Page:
Which brings us to the last point. It’s where most of us focus first, the how to change. We tell patients to go to AA, or go to group, or take their medicine, or live in a half-way house, or whatever other thing we think will do the trick. And they don’t do it, and we call it resistance. But if we look at it from a TOC point of view, we could never expect anyone to accept a plan on how to change if they don’t agree on what to change or what to change to. We have a lot to learn from other fields that approach change from a much healthier point of view. It’s the basis for our DAS score and our understanding of how patients change. It’s the underpinnings of why we get the good results we do.


Author: AddictionDoctor

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  1. Thank you for your always insightful articles. It sounds like we should be cognizant of reaching mutual agreement on the methods and suggestions we give patients, and I fully agree. What do you do with those that do not agree on the first question, what to change? For us, enough time and step work often resolves this problem, but sometimes “resistance”, almost on a sociopathic level persists no matter what we try. AA folks will say “they’re just not ready yet.” Our job is to get them ready, but in some, resistance can be frustrating.

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    • Terrance,
      Working with patients can be frustrating, and an AA principle that helps me when trying to help others is to remember that I’m not in charge of the outcome. I want him to change what I want him to change, but I really don’t know if that’s the best plan for him. He may disagree, or in an AA perspective, his higher power may even disagree with my plan. It’s interesting that the 12th step is the only one that has the word “try” in it. I think that’s because we can’t always carry the message when someone can’t hear it, we can only do our part. Someone once told me that in the department store of life, we work in the efforts department; someone bigger than us is handling outcomes. So that helps a little when I start thinking I’m meeting resistance.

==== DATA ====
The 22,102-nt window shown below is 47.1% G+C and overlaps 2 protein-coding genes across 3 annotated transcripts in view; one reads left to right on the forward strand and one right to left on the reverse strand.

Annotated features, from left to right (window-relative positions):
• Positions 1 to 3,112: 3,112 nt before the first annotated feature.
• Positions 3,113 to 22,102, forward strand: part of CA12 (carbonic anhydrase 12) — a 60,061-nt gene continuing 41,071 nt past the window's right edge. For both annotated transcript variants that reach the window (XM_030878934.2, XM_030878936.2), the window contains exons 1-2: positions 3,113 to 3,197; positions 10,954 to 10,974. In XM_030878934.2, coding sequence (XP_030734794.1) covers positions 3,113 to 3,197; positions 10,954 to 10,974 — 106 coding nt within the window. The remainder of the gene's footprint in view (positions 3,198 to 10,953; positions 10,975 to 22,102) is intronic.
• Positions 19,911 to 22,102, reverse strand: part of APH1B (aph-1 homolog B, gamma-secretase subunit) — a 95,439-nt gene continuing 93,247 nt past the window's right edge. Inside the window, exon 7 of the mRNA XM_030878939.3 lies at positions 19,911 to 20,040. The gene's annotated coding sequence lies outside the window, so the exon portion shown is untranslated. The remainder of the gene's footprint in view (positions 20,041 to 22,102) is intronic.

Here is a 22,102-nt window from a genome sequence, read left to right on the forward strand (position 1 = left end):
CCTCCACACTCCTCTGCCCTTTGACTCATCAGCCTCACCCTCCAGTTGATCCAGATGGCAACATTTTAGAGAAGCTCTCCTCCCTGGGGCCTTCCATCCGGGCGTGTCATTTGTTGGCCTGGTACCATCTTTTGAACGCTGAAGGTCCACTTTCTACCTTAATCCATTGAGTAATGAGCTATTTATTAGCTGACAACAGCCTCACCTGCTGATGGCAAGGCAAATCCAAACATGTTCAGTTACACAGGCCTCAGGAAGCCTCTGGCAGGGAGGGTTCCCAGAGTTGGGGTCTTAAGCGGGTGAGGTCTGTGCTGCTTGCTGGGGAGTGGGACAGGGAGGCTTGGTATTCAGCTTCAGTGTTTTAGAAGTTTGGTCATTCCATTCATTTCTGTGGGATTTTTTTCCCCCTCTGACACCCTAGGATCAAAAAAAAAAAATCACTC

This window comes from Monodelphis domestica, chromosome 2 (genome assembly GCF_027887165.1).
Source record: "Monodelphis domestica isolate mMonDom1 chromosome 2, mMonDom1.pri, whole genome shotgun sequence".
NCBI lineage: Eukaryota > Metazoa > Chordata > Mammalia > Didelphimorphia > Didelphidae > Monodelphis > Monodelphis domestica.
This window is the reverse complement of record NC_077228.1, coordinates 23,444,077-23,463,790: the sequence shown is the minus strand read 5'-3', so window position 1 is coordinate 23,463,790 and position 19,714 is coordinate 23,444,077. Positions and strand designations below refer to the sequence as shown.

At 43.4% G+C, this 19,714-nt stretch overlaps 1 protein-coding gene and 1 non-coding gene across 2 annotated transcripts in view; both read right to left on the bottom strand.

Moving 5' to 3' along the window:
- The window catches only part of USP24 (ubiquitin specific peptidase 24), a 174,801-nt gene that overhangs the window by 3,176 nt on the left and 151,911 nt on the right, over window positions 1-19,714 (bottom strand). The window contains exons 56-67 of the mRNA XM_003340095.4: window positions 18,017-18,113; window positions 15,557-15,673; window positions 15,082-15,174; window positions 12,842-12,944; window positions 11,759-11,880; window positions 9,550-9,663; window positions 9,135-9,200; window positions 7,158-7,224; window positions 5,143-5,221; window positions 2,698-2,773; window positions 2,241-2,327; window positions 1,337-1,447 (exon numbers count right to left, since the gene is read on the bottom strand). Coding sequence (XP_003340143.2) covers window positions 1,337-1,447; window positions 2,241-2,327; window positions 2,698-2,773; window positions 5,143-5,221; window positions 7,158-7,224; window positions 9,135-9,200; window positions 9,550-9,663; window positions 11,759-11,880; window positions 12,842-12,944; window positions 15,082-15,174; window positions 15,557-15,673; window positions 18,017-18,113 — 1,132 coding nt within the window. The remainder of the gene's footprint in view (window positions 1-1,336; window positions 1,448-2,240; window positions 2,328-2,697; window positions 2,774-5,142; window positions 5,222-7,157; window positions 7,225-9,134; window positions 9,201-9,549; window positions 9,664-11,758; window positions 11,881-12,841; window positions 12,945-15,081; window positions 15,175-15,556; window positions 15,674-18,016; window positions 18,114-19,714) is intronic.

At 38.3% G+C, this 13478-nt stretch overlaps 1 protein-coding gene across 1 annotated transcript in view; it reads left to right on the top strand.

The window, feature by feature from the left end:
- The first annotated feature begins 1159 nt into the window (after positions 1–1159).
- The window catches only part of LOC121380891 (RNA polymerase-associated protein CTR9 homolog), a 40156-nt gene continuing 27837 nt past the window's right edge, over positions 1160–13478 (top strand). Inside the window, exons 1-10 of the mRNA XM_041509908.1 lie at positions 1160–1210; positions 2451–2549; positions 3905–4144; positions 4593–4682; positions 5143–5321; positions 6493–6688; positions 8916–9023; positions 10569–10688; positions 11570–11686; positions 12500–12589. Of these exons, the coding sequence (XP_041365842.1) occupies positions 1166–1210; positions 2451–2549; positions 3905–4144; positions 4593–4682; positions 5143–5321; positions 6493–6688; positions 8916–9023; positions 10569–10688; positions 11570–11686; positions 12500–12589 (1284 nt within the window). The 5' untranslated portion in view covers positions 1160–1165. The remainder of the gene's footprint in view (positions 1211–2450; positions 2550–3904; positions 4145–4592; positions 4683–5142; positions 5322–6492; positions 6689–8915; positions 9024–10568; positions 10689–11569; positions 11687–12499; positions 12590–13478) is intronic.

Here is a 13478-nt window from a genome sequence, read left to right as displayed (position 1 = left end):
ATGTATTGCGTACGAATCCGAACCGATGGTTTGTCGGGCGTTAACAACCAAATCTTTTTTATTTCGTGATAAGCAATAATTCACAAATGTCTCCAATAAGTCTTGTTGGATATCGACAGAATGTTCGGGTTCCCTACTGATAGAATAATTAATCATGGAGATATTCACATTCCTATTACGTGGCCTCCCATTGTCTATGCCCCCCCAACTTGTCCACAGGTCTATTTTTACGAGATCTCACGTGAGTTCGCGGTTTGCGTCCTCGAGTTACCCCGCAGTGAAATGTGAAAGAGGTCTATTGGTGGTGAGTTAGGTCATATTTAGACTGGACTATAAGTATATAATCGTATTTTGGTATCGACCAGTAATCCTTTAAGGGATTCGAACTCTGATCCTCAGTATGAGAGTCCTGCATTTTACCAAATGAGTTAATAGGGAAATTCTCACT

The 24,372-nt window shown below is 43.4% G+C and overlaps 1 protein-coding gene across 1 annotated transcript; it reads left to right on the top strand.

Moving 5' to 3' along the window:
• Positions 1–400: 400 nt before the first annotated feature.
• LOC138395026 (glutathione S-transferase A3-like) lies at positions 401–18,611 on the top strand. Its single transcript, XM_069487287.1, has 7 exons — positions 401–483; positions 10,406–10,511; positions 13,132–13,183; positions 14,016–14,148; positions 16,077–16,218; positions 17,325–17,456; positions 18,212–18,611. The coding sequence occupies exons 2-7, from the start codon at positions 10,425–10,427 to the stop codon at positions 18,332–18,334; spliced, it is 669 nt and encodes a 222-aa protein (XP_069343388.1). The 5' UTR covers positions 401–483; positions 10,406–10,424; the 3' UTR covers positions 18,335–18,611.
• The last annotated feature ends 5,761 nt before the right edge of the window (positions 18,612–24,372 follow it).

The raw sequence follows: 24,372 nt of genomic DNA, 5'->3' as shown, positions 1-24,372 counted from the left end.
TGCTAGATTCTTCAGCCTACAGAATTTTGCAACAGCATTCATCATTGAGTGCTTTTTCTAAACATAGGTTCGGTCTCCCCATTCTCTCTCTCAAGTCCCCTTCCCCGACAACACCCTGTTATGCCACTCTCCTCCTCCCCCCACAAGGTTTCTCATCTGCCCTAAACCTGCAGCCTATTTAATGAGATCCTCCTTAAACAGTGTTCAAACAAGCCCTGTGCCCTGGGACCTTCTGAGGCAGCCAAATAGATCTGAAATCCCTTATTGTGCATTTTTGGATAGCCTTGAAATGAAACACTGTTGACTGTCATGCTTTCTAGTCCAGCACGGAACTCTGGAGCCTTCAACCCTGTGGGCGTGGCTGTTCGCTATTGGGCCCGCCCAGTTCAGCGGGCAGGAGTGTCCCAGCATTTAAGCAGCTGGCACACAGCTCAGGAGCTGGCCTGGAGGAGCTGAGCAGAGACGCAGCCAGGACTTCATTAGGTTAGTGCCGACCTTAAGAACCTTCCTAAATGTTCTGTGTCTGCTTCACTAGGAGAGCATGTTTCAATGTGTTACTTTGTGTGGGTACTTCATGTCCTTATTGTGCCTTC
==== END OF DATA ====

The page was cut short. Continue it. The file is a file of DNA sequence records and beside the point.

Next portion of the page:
I’ve come not to believe in resistance, and it seems to help. What I used to call resistance is just information coming from the patient. It helps me align with him if I don’t see it as resistance to something I want, but rather information coming from him about what he wants. I find that I even “get my way” more often if I align with what he wants first and then explore what might happen if we both get our way. In TOC parlance, we face the negative branch together, and often the patient solves it without me having to be the one with the solution. So how I get them to agree on what to change, is that I agree with them on what to change and then we explore together how that will work out for him. He may decide to try, but more often than not, when he’s not busy fighting me because I’m on his side, he figures out himself that something else needs to change to.

      Thanks for the question, and thanks for reading,